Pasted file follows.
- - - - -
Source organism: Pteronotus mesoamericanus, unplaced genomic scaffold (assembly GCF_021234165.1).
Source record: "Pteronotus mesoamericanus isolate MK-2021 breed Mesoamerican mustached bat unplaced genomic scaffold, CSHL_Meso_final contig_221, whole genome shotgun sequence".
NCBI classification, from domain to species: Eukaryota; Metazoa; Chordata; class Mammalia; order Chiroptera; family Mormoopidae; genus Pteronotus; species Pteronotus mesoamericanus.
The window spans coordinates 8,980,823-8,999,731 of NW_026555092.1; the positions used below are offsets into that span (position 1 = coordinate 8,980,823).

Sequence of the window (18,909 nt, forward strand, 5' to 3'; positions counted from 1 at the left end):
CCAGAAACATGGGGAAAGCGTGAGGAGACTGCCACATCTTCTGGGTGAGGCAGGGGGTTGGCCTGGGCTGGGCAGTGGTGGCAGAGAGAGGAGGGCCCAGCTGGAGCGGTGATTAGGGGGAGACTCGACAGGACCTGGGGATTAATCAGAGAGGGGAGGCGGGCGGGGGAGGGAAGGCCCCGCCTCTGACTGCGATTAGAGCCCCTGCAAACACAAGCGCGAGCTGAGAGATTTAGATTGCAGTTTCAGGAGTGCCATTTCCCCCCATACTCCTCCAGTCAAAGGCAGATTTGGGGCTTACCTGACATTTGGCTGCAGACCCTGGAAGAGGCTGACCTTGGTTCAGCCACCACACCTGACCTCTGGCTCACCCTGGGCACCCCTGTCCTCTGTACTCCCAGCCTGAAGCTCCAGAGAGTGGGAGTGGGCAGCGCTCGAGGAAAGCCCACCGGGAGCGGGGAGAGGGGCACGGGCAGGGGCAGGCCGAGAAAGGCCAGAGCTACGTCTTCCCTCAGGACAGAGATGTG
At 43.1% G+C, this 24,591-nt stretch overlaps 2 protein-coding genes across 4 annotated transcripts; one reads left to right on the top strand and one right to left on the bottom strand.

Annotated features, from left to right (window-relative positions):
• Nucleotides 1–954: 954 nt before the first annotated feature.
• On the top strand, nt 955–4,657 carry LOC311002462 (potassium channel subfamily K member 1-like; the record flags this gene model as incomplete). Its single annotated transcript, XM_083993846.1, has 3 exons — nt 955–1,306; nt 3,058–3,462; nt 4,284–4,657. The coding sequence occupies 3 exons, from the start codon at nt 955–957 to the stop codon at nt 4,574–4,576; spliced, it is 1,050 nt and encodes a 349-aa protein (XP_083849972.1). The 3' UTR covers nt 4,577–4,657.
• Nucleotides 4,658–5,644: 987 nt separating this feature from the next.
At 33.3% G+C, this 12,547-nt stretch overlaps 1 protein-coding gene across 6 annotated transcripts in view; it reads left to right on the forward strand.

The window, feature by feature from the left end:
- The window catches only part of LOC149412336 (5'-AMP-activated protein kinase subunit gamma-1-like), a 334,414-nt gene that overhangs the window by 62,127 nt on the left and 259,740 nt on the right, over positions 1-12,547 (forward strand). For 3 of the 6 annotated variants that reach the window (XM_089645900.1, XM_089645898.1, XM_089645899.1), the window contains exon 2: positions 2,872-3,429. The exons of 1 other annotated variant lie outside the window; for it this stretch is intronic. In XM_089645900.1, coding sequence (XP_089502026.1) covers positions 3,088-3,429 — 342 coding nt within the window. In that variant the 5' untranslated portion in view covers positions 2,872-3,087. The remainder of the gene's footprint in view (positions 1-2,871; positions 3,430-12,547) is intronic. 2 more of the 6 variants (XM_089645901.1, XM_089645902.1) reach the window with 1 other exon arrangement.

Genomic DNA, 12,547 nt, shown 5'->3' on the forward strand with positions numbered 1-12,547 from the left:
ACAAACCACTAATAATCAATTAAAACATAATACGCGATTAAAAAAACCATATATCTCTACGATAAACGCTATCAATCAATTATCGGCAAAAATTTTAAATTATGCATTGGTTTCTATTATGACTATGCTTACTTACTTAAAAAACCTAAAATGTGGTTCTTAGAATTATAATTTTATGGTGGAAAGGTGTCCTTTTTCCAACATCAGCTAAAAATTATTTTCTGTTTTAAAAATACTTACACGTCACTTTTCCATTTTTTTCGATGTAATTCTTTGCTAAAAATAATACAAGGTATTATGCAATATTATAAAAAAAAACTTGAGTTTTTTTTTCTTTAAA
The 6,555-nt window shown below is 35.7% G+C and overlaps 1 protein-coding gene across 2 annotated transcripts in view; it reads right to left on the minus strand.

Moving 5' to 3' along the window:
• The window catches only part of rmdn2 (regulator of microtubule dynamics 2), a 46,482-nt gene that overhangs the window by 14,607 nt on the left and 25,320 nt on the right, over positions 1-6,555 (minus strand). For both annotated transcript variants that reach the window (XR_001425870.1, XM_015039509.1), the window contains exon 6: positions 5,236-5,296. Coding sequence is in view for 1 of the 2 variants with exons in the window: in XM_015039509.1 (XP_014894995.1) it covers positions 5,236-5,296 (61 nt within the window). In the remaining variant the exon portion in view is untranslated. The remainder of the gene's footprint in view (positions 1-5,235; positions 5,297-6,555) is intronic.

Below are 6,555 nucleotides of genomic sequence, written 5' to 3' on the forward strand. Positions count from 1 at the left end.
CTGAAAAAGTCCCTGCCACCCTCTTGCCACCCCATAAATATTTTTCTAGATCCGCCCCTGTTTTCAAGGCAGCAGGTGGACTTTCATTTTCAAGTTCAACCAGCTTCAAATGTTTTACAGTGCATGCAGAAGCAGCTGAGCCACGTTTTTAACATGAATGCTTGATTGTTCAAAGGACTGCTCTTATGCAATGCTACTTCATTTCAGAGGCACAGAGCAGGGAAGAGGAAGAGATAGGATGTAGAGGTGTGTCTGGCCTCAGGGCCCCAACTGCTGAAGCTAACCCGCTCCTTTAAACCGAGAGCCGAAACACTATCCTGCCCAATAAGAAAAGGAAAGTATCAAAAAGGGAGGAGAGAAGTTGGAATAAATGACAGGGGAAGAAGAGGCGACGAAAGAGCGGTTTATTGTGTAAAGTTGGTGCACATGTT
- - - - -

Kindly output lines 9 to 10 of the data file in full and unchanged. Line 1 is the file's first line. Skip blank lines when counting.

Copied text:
• Nucleotides 1–954: 954 nt before the first annotated feature.
• On the top strand, nt 955–4,657 carry LOC311002462 (potassium channel subfamily K member 1-like; the record flags this gene model as incomplete). Its single annotated transcript, XM_083993846.1, has 3 exons — nt 955–1,306; nt 3,058–3,462; nt 4,284–4,657. The coding sequence occupies 3 exons, from the start codon at nt 955–957 to the stop codon at nt 4,574–4,576; spliced, it is 1,050 nt and encodes a 349-aa protein (XP_083849972.1). The 3' UTR covers nt 4,577–4,657.